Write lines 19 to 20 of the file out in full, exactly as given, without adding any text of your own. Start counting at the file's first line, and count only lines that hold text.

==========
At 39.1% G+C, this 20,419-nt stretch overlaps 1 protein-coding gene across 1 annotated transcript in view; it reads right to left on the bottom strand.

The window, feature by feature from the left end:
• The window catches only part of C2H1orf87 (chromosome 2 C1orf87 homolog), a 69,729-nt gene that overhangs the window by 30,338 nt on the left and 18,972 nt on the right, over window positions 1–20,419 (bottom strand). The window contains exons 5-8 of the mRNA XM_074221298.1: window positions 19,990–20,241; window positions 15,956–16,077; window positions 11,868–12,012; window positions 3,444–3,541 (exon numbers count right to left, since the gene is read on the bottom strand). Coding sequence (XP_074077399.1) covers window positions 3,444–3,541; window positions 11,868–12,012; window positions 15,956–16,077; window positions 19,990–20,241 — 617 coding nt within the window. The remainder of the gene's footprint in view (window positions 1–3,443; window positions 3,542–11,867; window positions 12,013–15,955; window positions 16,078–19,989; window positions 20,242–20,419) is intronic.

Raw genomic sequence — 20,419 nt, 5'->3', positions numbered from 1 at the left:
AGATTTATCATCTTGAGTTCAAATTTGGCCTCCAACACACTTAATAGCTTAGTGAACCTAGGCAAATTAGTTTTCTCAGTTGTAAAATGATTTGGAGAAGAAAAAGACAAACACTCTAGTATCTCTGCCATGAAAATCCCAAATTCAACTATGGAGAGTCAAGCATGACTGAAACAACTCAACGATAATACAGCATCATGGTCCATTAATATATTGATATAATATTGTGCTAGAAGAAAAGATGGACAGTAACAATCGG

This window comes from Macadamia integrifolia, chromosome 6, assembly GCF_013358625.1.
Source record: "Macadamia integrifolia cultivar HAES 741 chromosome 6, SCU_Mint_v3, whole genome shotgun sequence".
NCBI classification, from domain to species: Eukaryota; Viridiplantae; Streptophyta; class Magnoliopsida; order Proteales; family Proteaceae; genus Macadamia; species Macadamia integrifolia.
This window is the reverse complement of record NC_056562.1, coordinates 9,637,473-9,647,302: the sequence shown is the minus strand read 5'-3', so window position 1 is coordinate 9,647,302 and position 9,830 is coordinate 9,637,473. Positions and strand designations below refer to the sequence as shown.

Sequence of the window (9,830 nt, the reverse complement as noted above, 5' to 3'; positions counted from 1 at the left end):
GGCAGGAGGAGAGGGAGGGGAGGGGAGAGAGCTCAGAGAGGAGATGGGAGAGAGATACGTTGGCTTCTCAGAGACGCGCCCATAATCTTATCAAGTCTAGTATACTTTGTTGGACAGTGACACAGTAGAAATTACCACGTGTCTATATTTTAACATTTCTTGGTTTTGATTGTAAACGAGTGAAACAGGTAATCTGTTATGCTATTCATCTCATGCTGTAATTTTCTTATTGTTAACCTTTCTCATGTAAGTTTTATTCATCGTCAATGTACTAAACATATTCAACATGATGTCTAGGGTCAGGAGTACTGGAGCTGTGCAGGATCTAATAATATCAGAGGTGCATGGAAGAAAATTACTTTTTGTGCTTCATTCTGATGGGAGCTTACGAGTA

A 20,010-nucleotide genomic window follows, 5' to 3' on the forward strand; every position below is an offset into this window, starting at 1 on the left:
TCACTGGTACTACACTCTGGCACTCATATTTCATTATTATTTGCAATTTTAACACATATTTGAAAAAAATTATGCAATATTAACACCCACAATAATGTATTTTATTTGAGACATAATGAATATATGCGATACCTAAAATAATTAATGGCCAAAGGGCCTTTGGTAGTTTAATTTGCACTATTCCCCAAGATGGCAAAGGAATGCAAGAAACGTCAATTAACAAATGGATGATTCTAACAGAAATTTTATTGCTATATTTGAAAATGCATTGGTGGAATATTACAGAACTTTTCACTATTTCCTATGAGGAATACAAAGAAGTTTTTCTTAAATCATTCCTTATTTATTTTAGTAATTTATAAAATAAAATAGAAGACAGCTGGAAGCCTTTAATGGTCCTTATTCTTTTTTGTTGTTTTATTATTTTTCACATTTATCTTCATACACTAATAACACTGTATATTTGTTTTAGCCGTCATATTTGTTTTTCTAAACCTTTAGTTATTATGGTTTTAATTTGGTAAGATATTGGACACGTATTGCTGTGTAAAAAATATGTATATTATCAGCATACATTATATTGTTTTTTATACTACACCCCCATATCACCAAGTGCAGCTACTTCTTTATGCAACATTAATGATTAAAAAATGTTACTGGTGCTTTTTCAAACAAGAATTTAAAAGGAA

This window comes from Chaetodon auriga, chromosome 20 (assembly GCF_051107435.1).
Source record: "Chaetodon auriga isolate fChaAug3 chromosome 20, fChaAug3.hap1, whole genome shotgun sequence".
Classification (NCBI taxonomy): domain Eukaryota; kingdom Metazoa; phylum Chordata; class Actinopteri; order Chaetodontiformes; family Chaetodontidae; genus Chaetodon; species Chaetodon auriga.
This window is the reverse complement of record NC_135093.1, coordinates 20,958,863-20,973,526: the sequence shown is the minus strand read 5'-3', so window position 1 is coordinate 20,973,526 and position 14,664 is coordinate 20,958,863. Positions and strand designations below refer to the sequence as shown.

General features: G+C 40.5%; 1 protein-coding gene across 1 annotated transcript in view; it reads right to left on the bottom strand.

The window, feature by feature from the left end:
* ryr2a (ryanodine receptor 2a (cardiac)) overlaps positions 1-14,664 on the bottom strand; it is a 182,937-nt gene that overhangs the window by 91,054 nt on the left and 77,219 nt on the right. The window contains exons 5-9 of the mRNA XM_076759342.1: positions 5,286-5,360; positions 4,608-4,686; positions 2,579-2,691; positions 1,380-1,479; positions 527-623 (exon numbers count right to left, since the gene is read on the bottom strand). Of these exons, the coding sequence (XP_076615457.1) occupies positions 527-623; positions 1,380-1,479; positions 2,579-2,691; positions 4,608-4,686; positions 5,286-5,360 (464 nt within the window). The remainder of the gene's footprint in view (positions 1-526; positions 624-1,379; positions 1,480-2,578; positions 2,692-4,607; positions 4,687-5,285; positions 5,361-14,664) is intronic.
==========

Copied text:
The window, feature by feature from the left end:
* ryr2a (ryanodine receptor 2a (cardiac)) overlaps positions 1-14,664 on the bottom strand; it is a 182,937-nt gene that overhangs the window by 91,054 nt on the left and 77,219 nt on the right. The window contains exons 5-9 of the mRNA XM_076759342.1: positions 5,286-5,360; positions 4,608-4,686; positions 2,579-2,691; positions 1,380-1,479; positions 527-623 (exon numbers count right to left, since the gene is read on the bottom strand). Of these exons, the coding sequence (XP_076615457.1) occupies positions 527-623; positions 1,380-1,479; positions 2,579-2,691; positions 4,608-4,686; positions 5,286-5,360 (464 nt within the window). The remainder of the gene's footprint in view (positions 1-526; positions 624-1,379; positions 1,480-2,578; positions 2,692-4,607; positions 4,687-5,285; positions 5,361-14,664) is intronic.